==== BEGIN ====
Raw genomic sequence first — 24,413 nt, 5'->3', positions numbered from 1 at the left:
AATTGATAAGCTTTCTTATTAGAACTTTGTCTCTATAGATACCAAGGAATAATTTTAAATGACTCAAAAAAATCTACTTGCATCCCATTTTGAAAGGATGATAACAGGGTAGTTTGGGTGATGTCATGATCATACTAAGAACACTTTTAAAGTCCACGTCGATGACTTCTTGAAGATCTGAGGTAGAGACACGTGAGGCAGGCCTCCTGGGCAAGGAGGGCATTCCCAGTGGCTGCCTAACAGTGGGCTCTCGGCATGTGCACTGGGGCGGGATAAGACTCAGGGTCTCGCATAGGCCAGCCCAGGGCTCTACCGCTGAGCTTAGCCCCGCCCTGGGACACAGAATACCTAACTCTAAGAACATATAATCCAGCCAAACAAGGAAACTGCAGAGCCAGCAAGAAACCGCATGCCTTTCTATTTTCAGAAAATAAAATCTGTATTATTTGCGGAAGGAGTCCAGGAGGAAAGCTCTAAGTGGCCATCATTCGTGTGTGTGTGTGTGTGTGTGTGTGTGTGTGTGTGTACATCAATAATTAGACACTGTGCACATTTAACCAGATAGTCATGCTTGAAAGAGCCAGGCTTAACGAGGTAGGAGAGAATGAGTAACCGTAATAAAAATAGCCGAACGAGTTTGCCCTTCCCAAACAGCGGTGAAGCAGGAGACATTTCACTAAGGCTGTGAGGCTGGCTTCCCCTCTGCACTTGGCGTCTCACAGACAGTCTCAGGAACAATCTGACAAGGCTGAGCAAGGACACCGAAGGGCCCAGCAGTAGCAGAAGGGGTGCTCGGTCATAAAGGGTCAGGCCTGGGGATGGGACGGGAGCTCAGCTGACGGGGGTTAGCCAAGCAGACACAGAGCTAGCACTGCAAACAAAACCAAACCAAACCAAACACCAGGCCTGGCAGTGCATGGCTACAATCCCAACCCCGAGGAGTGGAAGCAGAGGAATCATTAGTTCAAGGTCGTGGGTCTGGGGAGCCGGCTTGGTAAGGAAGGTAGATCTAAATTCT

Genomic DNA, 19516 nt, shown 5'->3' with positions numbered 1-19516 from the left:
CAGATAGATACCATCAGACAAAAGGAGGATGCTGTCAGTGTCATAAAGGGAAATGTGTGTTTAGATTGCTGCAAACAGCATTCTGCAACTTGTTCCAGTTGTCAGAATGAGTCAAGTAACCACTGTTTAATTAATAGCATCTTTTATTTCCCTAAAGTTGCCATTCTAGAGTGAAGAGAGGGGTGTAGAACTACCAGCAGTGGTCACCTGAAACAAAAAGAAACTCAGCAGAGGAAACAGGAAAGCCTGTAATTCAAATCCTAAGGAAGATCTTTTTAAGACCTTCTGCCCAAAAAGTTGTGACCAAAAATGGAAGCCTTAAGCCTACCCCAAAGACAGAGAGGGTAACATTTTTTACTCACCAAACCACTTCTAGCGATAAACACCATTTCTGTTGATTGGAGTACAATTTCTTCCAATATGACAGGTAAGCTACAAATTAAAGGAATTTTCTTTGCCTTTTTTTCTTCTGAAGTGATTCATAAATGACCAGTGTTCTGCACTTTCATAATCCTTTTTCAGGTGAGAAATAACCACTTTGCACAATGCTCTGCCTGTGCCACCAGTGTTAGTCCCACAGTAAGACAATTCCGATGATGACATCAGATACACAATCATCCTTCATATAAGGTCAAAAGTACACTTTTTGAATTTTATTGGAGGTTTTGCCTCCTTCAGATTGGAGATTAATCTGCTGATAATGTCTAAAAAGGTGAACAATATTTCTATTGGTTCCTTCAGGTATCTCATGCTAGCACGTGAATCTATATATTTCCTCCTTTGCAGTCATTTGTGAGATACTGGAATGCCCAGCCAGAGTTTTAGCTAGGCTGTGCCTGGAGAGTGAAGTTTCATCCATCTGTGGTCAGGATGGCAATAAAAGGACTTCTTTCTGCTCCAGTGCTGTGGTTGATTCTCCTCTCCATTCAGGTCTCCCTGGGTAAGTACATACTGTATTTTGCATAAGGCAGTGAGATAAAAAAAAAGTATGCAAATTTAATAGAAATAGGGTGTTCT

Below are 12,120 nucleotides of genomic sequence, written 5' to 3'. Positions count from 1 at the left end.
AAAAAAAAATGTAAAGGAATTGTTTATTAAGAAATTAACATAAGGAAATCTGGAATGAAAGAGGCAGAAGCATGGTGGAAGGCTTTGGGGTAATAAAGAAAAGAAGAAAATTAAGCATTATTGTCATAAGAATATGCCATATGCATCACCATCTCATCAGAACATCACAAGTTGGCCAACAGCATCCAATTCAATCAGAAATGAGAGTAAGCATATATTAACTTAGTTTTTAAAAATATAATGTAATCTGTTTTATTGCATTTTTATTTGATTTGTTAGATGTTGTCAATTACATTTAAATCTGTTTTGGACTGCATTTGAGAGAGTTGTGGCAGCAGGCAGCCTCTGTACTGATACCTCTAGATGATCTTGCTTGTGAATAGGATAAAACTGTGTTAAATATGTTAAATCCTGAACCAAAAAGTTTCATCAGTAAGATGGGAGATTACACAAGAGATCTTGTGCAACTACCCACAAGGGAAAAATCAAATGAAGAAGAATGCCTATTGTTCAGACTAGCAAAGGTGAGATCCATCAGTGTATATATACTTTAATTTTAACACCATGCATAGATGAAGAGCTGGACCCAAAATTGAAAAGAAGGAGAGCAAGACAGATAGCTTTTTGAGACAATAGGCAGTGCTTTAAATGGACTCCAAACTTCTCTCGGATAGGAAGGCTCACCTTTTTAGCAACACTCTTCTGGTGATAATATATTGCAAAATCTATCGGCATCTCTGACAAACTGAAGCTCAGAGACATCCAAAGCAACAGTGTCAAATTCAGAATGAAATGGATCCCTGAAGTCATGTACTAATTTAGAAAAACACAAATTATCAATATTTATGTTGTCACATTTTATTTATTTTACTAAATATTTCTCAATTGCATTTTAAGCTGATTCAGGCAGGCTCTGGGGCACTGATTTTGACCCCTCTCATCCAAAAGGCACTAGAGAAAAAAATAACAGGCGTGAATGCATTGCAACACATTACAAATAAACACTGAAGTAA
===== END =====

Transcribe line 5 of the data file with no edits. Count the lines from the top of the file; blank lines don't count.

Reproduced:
Below are 12,120 nucleotides of genomic sequence, written 5' to 3'. Positions count from 1 at the left end.